The proposed amendments are roughly 18 months from taking effect, and we’ve added them to the eDiscovery Assistant app so you can prepare for them in advance of their December 1, 2015 scheduled effective date. (There are a couple more administrative hurdles, but it seems pretty clear that this will be the new playing field as of that date).
There are some changes that you’ll want to prepare for and consider, and even use now in arguments. (Think sanctions defense for failure to preserve a la Rule 37(e).) You’ll find them in the Rules/Federal Rules section of the app. We’ve added both the final approved language of the rule and the comments, if published. We’ll be adding the full text of the report from the Committee to the Resources section as well.
The new amendments take direct aim at trying to get attorneys to incorporate proportionality, cooperation and cost savings measures into their discovery. The new Rule 37(e) also attempts to dissuade harsh sanctions for mere negligent failure to preserve — a move that is a direct slam against the Zubulake, Pension Committee and Residential Funding decisions and an effort to provide guidance on the split in the circuits on that issue.
The new rule adopts the “reasonableness” standard of Rimkus v. Cammarata, which for eDiscovery afficionados harks us back to the much hyped but completely non-existent battle between Judges Scheindlin and Rosenthal when the two Judges came to opposite conclusions in Pension Committee and Rimkus. (Many tended to gloss over that the two judges were in two different circuits with different common law principles on the issues at hand, but I digress.)
The Committee on Rules of Practice and Procedure approved the recommended changes to FRCP 1, 4, 16, 26, 30, 31, 33, 34, and 37 at their meeting on May 30th. The Committee adopted the recommendations for the Rules that stemmed from the Duke Conference for Rules 1, 4, 16, 26, 30, 31, 33, and 34 with revisions to just two of the new Committee Notes that accompany the changes.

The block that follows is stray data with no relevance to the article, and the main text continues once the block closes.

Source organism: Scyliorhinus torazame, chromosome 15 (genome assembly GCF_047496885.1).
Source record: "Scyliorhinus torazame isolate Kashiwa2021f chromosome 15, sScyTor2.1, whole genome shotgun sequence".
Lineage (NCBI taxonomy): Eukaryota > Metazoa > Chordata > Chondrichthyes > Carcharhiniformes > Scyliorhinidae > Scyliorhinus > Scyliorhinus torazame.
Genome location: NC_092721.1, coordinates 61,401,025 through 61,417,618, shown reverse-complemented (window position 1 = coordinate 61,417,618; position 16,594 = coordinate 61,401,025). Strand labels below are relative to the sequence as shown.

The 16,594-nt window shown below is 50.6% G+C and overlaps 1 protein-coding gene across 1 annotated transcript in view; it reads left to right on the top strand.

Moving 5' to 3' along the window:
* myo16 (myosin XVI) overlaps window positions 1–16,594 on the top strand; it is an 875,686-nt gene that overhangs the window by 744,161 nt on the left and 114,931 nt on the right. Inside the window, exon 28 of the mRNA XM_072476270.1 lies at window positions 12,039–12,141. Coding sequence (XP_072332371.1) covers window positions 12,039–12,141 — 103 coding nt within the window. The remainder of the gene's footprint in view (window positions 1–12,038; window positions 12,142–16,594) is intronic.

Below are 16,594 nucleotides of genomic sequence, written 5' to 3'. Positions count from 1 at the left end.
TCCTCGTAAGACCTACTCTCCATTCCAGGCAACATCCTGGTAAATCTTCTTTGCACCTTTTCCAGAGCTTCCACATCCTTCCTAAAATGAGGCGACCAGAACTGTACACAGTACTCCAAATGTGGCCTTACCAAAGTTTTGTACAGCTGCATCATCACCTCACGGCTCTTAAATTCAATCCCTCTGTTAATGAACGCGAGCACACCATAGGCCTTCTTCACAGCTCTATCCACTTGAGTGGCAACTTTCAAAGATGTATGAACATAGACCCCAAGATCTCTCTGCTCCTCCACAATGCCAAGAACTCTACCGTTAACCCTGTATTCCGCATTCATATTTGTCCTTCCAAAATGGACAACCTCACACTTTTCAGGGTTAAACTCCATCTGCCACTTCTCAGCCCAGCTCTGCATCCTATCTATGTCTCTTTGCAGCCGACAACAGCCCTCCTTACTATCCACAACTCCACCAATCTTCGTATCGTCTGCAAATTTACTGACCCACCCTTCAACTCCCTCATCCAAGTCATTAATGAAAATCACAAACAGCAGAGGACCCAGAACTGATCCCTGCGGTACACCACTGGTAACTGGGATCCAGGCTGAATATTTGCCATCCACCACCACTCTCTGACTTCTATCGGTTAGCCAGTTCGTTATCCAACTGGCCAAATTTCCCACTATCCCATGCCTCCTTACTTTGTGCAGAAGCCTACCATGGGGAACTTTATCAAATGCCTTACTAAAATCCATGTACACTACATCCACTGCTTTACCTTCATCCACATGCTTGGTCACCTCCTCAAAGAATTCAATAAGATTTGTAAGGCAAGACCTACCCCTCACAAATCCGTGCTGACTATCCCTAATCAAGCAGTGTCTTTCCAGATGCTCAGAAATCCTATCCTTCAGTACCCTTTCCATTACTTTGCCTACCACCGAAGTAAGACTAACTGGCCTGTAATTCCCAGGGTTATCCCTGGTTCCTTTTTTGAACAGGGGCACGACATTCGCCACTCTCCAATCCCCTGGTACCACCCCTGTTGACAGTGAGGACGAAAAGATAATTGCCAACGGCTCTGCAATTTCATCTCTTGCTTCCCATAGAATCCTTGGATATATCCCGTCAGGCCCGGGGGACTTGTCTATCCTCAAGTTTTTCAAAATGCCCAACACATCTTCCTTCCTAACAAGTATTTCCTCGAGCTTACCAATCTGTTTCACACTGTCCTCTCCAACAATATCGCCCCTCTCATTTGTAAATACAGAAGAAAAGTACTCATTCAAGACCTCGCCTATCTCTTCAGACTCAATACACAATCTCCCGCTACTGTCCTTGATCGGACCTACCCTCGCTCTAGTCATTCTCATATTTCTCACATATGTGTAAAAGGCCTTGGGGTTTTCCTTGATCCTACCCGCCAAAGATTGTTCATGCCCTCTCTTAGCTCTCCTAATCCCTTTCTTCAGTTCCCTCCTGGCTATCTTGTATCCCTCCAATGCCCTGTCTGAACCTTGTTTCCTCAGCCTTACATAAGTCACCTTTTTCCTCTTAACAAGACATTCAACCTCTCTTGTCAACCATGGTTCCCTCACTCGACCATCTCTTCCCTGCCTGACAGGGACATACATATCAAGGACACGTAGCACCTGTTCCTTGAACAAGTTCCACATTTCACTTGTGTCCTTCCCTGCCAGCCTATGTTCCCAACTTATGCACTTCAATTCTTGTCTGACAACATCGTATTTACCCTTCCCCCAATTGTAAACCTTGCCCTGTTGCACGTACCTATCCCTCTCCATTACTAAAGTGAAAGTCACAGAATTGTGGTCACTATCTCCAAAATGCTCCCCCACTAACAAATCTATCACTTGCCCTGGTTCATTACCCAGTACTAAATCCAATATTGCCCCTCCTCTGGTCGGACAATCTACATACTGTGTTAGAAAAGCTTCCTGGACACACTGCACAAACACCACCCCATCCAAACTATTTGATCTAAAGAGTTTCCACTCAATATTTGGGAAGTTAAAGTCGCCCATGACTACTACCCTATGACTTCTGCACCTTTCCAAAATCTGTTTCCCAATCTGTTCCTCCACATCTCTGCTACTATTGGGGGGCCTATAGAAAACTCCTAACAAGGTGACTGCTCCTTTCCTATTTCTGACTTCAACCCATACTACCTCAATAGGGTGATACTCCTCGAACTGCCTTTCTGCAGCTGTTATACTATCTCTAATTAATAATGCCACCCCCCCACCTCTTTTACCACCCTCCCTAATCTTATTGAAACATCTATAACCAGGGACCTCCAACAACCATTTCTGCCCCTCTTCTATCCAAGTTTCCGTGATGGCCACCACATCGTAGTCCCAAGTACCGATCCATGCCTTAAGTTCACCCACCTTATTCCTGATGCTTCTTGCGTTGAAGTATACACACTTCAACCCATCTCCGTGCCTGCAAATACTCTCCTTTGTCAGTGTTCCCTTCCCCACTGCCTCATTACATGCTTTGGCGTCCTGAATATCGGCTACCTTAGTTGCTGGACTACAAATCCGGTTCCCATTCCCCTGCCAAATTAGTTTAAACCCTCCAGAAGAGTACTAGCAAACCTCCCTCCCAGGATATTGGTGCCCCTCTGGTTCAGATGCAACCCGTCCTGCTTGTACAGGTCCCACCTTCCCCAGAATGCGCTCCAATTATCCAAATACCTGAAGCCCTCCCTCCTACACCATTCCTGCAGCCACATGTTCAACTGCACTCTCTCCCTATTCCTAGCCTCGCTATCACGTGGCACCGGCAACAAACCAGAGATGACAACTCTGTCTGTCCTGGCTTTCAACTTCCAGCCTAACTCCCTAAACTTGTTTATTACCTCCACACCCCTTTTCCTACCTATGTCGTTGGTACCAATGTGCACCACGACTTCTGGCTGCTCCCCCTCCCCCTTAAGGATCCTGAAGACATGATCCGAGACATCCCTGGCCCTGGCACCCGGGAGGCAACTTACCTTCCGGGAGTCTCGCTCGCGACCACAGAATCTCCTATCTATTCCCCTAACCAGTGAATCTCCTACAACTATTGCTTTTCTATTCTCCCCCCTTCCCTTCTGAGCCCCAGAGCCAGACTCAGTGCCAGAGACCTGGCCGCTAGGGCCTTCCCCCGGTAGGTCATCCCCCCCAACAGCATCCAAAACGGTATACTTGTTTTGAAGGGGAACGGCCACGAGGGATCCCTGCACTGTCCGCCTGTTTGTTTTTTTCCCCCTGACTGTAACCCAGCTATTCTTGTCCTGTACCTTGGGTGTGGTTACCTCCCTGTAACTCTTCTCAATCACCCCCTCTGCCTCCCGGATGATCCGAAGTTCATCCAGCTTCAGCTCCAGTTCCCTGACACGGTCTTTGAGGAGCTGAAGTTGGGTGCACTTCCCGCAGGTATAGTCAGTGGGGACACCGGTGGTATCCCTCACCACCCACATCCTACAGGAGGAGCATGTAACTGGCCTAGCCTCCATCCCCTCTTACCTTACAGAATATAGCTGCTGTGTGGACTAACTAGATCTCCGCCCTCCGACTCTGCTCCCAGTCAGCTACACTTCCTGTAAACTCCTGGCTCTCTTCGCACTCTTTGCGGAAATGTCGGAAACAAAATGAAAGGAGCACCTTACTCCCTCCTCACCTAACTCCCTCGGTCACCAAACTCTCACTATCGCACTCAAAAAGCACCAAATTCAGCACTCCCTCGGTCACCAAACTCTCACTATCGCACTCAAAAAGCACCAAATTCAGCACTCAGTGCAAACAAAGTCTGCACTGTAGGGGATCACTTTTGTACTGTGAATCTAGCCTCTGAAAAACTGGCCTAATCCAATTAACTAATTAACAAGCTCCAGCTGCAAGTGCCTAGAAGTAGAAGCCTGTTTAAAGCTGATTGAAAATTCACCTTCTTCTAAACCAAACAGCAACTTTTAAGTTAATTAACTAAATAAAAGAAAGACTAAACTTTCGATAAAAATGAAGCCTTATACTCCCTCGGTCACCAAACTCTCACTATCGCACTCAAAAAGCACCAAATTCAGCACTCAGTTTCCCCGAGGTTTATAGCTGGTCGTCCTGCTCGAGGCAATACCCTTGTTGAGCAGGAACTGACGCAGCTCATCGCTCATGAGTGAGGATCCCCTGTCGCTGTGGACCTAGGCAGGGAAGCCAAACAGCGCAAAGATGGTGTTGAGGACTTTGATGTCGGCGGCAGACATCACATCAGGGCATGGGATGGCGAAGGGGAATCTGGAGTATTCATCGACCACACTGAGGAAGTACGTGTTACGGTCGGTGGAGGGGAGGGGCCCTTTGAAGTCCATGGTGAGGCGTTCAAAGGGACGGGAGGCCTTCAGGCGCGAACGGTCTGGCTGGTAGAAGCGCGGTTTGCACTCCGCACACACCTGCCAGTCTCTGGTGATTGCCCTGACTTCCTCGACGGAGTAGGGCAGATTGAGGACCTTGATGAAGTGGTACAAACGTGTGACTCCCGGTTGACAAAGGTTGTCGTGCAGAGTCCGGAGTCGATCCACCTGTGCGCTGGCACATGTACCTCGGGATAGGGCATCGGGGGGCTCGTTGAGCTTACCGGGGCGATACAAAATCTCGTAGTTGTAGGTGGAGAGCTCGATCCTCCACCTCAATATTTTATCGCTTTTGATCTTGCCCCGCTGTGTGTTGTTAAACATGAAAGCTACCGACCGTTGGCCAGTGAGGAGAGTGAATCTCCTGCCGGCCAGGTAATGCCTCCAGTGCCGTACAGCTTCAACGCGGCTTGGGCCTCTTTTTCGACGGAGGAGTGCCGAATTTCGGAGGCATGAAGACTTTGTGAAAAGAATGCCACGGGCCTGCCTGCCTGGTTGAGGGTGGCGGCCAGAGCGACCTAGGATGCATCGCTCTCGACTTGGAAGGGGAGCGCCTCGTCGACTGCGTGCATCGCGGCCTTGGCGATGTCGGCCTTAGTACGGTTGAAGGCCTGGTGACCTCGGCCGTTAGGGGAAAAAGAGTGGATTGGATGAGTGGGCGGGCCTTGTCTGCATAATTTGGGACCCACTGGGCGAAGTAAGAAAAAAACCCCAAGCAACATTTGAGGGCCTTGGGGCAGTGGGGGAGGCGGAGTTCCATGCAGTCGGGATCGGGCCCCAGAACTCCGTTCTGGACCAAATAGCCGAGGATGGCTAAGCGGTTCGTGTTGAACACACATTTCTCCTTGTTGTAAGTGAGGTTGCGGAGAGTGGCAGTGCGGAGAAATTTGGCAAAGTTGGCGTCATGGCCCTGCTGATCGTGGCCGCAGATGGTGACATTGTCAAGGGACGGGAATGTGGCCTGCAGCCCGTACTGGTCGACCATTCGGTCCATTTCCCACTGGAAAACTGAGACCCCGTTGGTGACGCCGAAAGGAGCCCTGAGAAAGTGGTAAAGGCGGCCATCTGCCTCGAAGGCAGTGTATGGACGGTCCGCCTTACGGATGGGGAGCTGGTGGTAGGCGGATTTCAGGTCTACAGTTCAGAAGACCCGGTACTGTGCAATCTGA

Rule 37(e) was a different story. In response to the original published amendment to Rule 37 that required bad faith to seek sanctions for failure to preserve, the Committee received 2,345 scathing written comments from judges and practitioners across the country challenging the high standard required for sanctions. The Civil Rules Advisory Committee went back to the drawing board and completely rewrote Rule 37(e) at its April Meeting. The new Rule 37(e), which will not be submitted for public comment, reads:
(e) FAILURE TO PRESERVE ELECTRONICALLY STORED INFORMATION.
If electronically stored information that should have been preserved in the anticipation or conduct of litigation is lost because a party failed to take reasonable steps to preserve the information, and the information cannot be restored or replaced through additional discovery, the court may:
(1) Upon a finding of prejudice to another party from loss of the information, order measures no greater than necessary to cure the prejudice;
(2) Only upon a finding that the party acted with the intent to deprive another party of the information’s use in the litigation,
(A) presume that the lost information was unfavorable to the party;
(B) instruct the jury that it may or must presume the information was unfavorable to the party; or
(C) dismiss the action or enter a default judgment.
Tom Allman breaks down the rule in an excellent article on LTN. For practitioners generally, the gist is this: You’ll have to show intent to deceive by the other side if you want harsh sanctions like an adverse inference or default judgment. And that could be as tall a mountain as the ones outside my front door.
Why add the proposed rules to the app now? Because you need to know about them and you need to plan. Lay the ground work by starting on your discovery sooner and more comprehensively than you have been doing. Focus to reduce your eDiscovery costs. Get an ESI Order in place. Talk to the right people.
The checklists and templates in eDiscovery Assistant can help get you started. Dive in.